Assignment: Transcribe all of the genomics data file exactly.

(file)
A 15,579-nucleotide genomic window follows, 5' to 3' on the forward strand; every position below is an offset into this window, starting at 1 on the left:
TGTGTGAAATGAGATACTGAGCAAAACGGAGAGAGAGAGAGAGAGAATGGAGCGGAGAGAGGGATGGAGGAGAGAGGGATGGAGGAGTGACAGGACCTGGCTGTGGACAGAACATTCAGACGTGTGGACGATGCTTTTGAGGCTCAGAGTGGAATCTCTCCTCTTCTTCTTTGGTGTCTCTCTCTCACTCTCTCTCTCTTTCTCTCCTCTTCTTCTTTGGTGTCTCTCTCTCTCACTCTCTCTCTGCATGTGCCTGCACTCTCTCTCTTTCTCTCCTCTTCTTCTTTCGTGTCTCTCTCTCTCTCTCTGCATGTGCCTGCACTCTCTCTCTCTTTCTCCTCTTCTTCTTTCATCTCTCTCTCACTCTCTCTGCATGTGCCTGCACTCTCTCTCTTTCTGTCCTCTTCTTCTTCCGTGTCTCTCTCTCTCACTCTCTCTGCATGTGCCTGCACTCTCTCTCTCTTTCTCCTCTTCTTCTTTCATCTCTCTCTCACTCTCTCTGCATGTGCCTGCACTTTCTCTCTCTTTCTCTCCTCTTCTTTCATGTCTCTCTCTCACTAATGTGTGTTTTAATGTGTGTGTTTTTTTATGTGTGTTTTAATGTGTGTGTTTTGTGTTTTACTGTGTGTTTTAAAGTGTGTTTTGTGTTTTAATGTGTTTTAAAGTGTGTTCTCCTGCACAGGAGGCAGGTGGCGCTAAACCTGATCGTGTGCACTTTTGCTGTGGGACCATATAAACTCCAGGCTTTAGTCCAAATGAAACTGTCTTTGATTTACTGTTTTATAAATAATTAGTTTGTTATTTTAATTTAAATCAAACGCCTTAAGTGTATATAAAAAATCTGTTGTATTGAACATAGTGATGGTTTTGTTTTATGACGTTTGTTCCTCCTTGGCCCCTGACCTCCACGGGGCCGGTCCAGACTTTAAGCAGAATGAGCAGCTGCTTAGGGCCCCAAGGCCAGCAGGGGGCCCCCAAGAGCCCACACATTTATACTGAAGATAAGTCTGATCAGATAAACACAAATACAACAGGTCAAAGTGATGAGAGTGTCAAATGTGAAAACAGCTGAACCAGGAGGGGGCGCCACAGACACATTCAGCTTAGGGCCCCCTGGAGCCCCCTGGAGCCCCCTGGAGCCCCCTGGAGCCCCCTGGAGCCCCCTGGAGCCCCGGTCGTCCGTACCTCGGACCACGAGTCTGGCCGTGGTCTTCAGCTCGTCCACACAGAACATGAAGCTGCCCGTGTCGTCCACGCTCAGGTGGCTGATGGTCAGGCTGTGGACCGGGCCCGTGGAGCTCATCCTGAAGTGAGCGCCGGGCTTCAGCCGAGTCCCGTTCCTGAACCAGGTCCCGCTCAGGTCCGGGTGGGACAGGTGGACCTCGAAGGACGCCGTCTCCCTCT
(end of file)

A 15,579-nucleotide genomic window follows, 5' to 3' on the forward strand; every position below is an offset into this window, starting at 1 on the left:
TGTGTGAAATGAGATACTGAGCAAAACGGAGAGAGAGAGAGAGAGAATGGAGCGGAGAGAGGGATGGAGGAGAGAGGGATGGAGGAGTGACAGGACCTGGCTGTGGACAGAACATTCAGACGTGTGGACGATGCTTTTGAGGCTCAGAGTGGAATCTCTCCTCTTCTTCTTTGGTGTCTCTCTCTCACTCTCTCTCTCTTTCTCTCCTCTTCTTCTTTGGTGTCTCTCTCTCTCACTCTCTCTCTGCATGTGCCTGCACTCTCTCTCTTTCTCTCCTCTTCTTCTTTCGTGTCTCTCTCTCTCTCTCTGCATGTGCCTGCACTCTCTCTCTCTTTCTCCTCTTCTTCTTTCATCTCTCTCTCACTCTCTCTGCATGTGCCTGCACTCTCTCTCTTTCTGTCCTCTTCTTCTTCCGTGTCTCTCTCTCTCACTCTCTCTGCATGTGCCTGCACTCTCTCTCTCTTTCTCCTCTTCTTCTTTCATCTCTCTCTCACTCTCTCTGCATGTGCCTGCACTTTCTCTCTCTTTCTCTCCTCTTCTTTCATGTCTCTCTCTCACTAATGTGTGTTTTAATGTGTGTGTTTTTTTATGTGTGTTTTAATGTGTGTGTTTTGTGTTTTACTGTGTGTTTTAAAGTGTGTTTTGTGTTTTAATGTGTTTTAAAGTGTGTTCTCCTGCACAGGAGGCAGGTGGCGCTAAACCTGATCGTGTGCACTTTTGCTGTGGGACCATATAAACTCCAGGCTTTAGTCCAAATGAAACTGTCTTTGATTTACTGTTTTATAAATAATTAGTTTGTTATTTTAATTTAAATCAAACGCCTTAAGTGTATATAAAAAATCTGTTGTATTGAACATAGTGATGGTTTTGTTTTATGACGTTTGTTCCTCCTTGGCCCCTGACCTCCACGGGGCCGGTCCAGACTTTAAGCAGAATGAGCAGCTGCTTAGGGCCCCAAGGCCAGCAGGGGGCCCCCAAGAGCCCACACATTTATACTGAAGATAAGTCTGATCAGATAAACACAAATACAACAGGTCAAAGTGATGAGAGTGTCAAATGTGAAAACAGCTGAACCAGGAGGGGGCGCCACAGACACATTCAGCTTAGGGCCCCCTGGAGCCCCCTGGAGCCCCCTGGAGCCCCCTGGAGCCCCCTGGAGCCCCCTGGAGCCCCGGTCGTCCGTACCTCGGACCACGAGTCTGGCCGTGGTCTTCAGCTCGTCCACACAGAACATGAAGCTGCCCGTGTCGTCCACGCTCAGGTGGCTGATGGTCAGGCTGTGGACCGGGCCCGTGGAGCTCATCCTGAAGTGAGCGCCGGGCTTCAGCCGAGTCCCGTTCCTGAACCAGGTCCCGCTCAGGTCCGGGTGGGACAGGTGGACCTCGAAGGACGCCGTCTCCCTCT